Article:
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Constantinople


Imperial eagle, on a small arch in the Theodosian Wall, directly north of the Golden Gate (Istanbul). Photo Jona Lendering.
Imperial eagle, on a small arch in the Theodosian Wall, directly north of the Golden Gate.
Constantinople (Κωνσταντινούπολις) or Byzantium (Βυζάντιον): Greek city on the Bosphorus, capital of the Byzantine Empire, modern İstanbul.

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The Fourth and Fifth Centuries

Constantine the Great had developed Byzantium to the west and had reconstructed the area of Augusteôn Square. The city was now slowly expanding. Indications for this growth can be found during the reign of Constantius II, who succeeded his father Constantine in 337: new cisterns were dug and grain silos (horrea) were built. In 359, the system of city government was changed. The man in charge no longer was a proconsul but a praefectus (eparchos), who was also in charge of the corn dole (annona). We do not know why the system was changed, but it may have had something to do with the expansion of the city.

In the next year, the church of the Divine Wisdom, the Hagia Sophia, was completed. At this moment, the year 360, the triumph of Christianity seemed certain, although there were always theological disputes that the bishops had to discuss. During the reign of Julian the Apostate (361-363), a last attempt was made to reintroduce paganism, but it was too late. More successful was another measure of Julian: he built a port for grain ships, which arrived from Egypt. It was near the modern ferry port, along the southern waterfront.
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Aqueduct of Valens. Photo Jona Lendering.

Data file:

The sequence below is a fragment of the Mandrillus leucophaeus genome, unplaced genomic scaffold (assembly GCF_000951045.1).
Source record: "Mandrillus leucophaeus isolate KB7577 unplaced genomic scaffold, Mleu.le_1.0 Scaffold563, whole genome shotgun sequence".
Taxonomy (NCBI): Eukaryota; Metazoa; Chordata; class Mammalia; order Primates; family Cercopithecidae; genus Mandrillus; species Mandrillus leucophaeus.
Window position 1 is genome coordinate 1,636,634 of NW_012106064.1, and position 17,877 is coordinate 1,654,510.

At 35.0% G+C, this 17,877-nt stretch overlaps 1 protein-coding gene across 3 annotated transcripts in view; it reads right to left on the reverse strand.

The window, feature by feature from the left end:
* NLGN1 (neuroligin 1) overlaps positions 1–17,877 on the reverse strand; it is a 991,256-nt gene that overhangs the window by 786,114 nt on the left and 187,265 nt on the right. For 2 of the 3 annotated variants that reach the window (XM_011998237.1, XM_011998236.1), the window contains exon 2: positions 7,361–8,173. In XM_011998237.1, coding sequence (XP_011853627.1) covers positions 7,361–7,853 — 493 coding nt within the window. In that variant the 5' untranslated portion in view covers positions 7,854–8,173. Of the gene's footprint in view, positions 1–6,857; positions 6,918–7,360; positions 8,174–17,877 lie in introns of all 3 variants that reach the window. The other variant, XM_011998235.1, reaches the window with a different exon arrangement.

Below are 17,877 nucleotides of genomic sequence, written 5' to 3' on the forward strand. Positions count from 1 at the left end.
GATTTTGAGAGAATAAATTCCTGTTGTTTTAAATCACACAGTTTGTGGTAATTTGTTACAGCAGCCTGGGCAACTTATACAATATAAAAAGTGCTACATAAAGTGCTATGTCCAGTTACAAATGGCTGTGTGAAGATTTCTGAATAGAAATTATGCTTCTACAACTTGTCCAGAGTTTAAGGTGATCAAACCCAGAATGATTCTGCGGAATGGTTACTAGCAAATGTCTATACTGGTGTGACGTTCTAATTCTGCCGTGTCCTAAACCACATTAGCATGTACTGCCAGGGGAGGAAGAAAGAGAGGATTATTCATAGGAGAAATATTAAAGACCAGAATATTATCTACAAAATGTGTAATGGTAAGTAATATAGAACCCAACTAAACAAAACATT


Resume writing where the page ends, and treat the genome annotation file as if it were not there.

Aqueduct of Valens

Julian was succeeded by Jovian, who never visited his capital, and Valens, who again had to cope with the increasing population. The building of new horrea is recorded, and we know about repairs to the aqueduct that had been built by Hadrian. It is now called Aqueduct of Valens and is one of the city's landmarks. It feeds a cistern built by Valens' successor Theodosius I.

During the reign of Valens, the Visigoths started to penetrate the Empire, and the emperor himself was defeated and killed in the Battle of Adrianople (378). The invaders, however, could not scale the walls of Constantinople, and in the end, they moved to the west and for some time lived a quiet life, as long as Theodosius I was in charge.

The Obelisk of Theodosius in the İstanbul Hippodrome. Photo Marco Prins.
The Obelisk of Theodosius

The city continued to grow and may have had as many as 150,000 inhabitants. We read about a new cistern (above) and the improvement of one of the markets, the Forum Tauri - which was from now on known as the Forum of Theodosius (modern Beyazıt Square). Two bathhouses, named after the emperor's sons Honorius and Arcadius, were also built. In the southwest, a new part was added to the city, called Kainopolis. It was outside the walls, along the Via Egnatia, and may have stretched forward for almost 2½ km, until a triumphal arch that was known as Golden Gate. Here was also the Hebdomon, where the emperor could receive and inspect his troops. Finally, the obelisk in the hippodrome must be mentioned: it was brought in from Karnak in Egypt, and erected in Constantinople in 390. It is still standing.

One of the main political issues of those days was the establishment of orthodox, Christian teaching. Although Constantine had decreed that all Christians should adhere to the Nicene Creed, the condemned teachings of Arius had resurfaced during the reigns of Constantius II and Valens. In 381, Theodosius organized the Second Ecumenical Council in the church of the Divine Peace, which confirmed the Nicene Creed. A decade or so later, paganism was officially forbidden, which essentially made the type of Christianity that was summarized in the Nicene Creed state religion. By then, the old temples on the acropolis, dedicated to Artemis, the Sun, and Aphrodite, had already found new purposes (as a gaming hall, a courtyard, and the carriage house of the praetorian prefect).